Background: Variability and logistic complexity of mechanical ventilatory support of acute respiratory distress syndrome, and need to standardize care among all clinicians and patients, led University of Utah/LDS Hospital physicians, nurses, and engineers to develop a comprehensive computerized protocol. This bedside decision support system was the basis of a multicenter clinical trial (1993-1998) that showed ability to export a computerized protocol to other sites and improved efficacy with computer- versus physician-directed ventilatory support. The Memorial Hermann Hospital Shock Trauma intensive care unit (ICU) (Houston, TX; a Level I trauma center and teaching affiliate of The University of Texas Houston Medical School) served as one of the 10 trial sites and recruited two thirds of the trauma patients. Results from the trauma patient subgroup at this site are reported to answer three questions: Can a computerized protocol be successfully exported to a trauma ICU? Was ventilator management different between study groups? Was patient outcome affected?
Methods: Sixty-seven trauma patients were randomized at the Memorial Hermann Shock Trauma ICU site. "Protocol" assigned patients had ventilatory support directed by the bedside respiratory therapist using the computerized protocol. "Nonprotocol" patients were managed by physician orders.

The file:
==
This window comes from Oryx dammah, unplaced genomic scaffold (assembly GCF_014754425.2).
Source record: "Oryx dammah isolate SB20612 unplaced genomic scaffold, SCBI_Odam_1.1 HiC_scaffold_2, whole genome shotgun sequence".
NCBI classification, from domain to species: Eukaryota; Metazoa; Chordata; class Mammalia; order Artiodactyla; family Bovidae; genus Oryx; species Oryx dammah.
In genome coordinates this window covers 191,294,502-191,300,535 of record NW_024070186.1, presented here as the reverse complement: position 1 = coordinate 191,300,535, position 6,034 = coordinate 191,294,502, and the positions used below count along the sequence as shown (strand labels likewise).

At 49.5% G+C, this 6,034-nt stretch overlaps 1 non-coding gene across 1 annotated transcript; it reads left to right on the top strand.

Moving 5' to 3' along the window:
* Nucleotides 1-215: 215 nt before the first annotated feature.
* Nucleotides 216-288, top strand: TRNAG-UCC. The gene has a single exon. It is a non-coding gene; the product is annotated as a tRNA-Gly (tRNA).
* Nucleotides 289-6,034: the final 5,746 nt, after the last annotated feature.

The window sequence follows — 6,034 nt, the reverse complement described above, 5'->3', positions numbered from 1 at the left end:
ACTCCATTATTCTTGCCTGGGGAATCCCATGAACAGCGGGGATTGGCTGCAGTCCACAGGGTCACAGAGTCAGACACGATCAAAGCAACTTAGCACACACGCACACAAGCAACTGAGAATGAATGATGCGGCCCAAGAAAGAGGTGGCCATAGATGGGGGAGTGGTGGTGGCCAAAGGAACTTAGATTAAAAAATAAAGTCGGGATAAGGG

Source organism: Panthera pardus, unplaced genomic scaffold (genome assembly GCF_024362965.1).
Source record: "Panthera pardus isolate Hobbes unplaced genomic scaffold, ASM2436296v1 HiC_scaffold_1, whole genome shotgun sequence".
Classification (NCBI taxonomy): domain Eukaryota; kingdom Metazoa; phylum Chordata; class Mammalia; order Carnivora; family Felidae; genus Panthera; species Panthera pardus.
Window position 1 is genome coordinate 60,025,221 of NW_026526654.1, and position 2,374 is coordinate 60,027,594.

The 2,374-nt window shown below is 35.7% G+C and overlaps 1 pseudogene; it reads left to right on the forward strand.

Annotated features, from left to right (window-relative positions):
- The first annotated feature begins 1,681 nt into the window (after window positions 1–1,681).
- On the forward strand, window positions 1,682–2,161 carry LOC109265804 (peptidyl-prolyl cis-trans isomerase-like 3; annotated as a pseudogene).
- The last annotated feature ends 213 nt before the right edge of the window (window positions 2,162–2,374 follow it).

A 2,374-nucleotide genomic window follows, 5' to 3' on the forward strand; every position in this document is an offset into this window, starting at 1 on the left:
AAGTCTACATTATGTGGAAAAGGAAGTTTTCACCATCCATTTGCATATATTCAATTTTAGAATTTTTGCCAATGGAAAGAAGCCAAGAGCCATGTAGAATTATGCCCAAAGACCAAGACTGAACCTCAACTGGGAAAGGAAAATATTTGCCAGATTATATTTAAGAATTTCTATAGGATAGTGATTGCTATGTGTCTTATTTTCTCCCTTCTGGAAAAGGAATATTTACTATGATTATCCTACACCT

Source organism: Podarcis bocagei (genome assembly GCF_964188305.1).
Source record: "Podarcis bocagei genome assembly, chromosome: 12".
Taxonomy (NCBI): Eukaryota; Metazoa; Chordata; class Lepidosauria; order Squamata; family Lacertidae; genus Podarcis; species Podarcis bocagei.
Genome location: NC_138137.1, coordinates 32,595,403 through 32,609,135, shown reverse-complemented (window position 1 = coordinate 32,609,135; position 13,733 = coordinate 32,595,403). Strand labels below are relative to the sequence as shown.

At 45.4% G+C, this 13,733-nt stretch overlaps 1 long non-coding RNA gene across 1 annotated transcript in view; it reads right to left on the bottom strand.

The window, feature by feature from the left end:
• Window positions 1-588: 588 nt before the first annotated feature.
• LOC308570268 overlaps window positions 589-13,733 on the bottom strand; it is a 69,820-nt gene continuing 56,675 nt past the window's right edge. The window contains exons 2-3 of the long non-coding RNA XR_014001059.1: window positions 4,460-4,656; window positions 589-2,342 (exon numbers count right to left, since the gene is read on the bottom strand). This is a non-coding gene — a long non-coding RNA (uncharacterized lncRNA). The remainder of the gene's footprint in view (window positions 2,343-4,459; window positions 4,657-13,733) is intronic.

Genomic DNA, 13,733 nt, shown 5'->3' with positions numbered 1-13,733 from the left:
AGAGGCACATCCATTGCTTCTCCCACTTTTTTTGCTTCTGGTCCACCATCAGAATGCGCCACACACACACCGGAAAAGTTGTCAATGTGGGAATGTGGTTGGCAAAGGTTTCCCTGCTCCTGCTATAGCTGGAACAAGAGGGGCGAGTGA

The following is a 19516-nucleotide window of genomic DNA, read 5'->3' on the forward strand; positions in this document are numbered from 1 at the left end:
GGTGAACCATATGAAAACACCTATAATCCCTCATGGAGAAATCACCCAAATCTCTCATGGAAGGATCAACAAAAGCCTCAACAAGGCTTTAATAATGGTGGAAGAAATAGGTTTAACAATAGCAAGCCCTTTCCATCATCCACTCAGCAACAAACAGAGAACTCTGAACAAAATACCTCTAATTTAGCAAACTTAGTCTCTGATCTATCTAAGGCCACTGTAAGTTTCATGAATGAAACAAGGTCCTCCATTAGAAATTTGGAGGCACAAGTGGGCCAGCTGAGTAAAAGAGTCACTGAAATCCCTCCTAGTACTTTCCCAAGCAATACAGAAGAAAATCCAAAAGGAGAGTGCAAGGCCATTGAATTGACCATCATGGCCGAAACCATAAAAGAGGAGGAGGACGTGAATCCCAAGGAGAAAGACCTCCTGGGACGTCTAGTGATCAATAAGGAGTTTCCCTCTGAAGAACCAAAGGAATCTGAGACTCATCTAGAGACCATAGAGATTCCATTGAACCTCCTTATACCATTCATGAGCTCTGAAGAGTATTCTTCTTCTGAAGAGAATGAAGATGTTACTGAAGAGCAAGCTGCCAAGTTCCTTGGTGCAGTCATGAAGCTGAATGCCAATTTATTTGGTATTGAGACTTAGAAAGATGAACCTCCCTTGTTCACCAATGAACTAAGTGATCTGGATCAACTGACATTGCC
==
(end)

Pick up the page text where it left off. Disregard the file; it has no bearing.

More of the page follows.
Results: Of the 67 trauma patients randomized, 33 were protocol (age 40 +/- 3; Injury Severity Score [ISS] 26 +/- 3; 73% blunt) and 34 were nonprotocol (age 38 +/- 2; ISS 25 +/- 2; 76% blunt). For the protocol group, the computerized protocol was used 96% of the time of ventilatory support and 95% of computer-generated instructions were followed by the bedside respiratory therapist. Outcome measures (i.e., survival, ICU length of stay, morbidity, and barotrauma) were not significantly different between groups. Fio2 > or = 0.6 and Pplateau > or = 35 cm H2O exposures were less for the protocol group.
Conclusion: A computerized protocol for bedside decision support was successfully exported to a trauma center, and effectively standardized mechanical ventilatory support of trauma-induced acute respiratory distress syndrome without adverse effect on patient outcome.